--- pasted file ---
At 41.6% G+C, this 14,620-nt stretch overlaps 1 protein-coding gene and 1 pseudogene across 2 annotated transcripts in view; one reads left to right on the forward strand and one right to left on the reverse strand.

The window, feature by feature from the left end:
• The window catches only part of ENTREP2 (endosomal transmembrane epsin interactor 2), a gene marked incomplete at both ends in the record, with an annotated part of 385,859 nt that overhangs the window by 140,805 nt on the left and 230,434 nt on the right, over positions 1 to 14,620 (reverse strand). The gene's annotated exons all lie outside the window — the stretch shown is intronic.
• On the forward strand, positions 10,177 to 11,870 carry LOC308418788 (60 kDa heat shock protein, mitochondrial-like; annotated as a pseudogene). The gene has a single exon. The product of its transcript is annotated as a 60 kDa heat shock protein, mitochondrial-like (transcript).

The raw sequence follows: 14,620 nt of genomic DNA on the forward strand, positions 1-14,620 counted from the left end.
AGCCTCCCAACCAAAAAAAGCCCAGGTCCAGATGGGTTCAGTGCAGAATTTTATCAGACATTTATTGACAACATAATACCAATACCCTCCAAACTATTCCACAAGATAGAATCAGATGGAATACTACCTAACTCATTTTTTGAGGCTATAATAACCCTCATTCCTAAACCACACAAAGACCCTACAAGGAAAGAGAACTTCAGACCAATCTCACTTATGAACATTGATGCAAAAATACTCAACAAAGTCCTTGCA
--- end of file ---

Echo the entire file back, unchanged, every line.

At 41.6% G+C, this 14,620-nt stretch overlaps 1 protein-coding gene and 1 pseudogene across 2 annotated transcripts in view; one reads left to right on the forward strand and one right to left on the reverse strand.

The window, feature by feature from the left end:
• The window catches only part of ENTREP2 (endosomal transmembrane epsin interactor 2), a gene marked incomplete at both ends in the record, with an annotated part of 385,859 nt that overhangs the window by 140,805 nt on the left and 230,434 nt on the right, over positions 1 to 14,620 (reverse strand). The gene's annotated exons all lie outside the window — the stretch shown is intronic.
• On the forward strand, positions 10,177 to 11,870 carry LOC308418788 (60 kDa heat shock protein, mitochondrial-like; annotated as a pseudogene). The gene has a single exon. The product of its transcript is annotated as a 60 kDa heat shock protein, mitochondrial-like (transcript).

The raw sequence follows: 14,620 nt of genomic DNA on the forward strand, positions 1-14,620 counted from the left end.
AGCCTCCCAACCAAAAAAAGCCCAGGTCCAGATGGGTTCAGTGCAGAATTTTATCAGACATTTATTGACAACATAATACCAATACCCTCCAAACTATTCCACAAGATAGAATCAGATGGAATACTACCTAACTCATTTTTTGAGGCTATAATAACCCTCATTCCTAAACCACACAAAGACCCTACAAGGAAAGAGAACTTCAGACCAATCTCACTTATGAACATTGATGCAAAAATACTCAACAAAGTCCTTGCA